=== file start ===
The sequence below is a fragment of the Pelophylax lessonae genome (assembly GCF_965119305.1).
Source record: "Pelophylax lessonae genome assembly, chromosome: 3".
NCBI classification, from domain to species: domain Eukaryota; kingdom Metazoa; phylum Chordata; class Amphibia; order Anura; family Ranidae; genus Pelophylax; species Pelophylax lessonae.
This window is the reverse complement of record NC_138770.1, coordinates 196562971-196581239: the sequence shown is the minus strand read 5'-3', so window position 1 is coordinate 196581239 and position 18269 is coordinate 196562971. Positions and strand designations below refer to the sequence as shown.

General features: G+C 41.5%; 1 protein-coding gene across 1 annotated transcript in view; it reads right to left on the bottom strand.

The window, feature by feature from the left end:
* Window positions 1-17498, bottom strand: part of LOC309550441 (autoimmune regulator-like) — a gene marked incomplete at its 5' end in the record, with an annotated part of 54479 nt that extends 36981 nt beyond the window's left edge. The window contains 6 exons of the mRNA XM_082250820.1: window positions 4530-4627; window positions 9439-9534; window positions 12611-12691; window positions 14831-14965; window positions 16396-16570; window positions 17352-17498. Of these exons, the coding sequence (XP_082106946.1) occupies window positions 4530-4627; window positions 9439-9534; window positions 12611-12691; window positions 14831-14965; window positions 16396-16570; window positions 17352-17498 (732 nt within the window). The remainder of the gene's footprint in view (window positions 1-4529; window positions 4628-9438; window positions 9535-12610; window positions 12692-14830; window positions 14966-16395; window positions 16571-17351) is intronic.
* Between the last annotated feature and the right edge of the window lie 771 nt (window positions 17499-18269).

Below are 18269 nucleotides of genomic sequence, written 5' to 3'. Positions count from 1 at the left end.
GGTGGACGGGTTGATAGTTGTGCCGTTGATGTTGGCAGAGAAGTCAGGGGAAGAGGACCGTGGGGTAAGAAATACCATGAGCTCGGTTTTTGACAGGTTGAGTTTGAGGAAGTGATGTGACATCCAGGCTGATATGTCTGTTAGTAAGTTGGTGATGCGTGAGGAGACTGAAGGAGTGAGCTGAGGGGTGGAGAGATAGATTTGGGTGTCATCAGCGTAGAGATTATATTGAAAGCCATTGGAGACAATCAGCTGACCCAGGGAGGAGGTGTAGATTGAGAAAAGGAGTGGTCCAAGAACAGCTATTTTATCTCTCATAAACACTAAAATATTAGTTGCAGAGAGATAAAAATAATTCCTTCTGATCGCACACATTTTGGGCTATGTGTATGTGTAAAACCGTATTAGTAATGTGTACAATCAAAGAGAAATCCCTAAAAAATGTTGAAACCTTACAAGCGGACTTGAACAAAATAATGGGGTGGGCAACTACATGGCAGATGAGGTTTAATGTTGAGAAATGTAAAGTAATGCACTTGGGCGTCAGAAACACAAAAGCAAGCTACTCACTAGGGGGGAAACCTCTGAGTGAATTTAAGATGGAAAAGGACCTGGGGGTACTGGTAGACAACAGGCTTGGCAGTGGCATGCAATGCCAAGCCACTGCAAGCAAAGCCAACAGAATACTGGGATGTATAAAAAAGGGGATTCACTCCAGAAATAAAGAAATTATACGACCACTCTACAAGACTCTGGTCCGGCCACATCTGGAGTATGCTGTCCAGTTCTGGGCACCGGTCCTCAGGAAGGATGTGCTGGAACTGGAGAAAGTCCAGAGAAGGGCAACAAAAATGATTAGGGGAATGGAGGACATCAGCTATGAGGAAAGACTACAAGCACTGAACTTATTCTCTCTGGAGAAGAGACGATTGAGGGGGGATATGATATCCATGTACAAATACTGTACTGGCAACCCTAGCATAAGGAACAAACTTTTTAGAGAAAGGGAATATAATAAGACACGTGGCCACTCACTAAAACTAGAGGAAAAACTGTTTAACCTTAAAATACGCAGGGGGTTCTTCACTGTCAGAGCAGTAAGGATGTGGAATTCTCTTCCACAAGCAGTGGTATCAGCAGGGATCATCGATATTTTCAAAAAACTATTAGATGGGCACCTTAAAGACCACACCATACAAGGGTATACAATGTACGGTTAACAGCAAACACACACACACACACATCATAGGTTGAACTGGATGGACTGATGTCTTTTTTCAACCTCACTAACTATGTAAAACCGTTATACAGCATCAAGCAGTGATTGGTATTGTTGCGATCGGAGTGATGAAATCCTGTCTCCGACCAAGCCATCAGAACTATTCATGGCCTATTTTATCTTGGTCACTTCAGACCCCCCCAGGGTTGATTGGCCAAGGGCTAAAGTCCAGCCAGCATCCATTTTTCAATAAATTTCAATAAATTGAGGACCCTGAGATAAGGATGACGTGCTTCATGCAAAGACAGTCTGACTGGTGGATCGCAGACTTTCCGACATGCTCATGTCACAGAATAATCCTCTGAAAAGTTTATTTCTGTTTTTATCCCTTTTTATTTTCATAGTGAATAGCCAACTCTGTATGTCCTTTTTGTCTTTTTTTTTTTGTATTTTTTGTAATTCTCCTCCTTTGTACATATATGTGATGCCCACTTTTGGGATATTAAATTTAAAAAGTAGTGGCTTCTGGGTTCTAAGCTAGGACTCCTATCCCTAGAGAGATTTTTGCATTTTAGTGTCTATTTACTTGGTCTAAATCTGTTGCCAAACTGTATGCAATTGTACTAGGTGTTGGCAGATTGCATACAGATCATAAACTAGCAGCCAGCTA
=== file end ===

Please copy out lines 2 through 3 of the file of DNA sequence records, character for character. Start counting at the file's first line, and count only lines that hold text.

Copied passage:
Source record: "Pelophylax lessonae genome assembly, chromosome: 3".
NCBI classification, from domain to species: domain Eukaryota; kingdom Metazoa; phylum Chordata; class Amphibia; order Anura; family Ranidae; genus Pelophylax; species Pelophylax lessonae.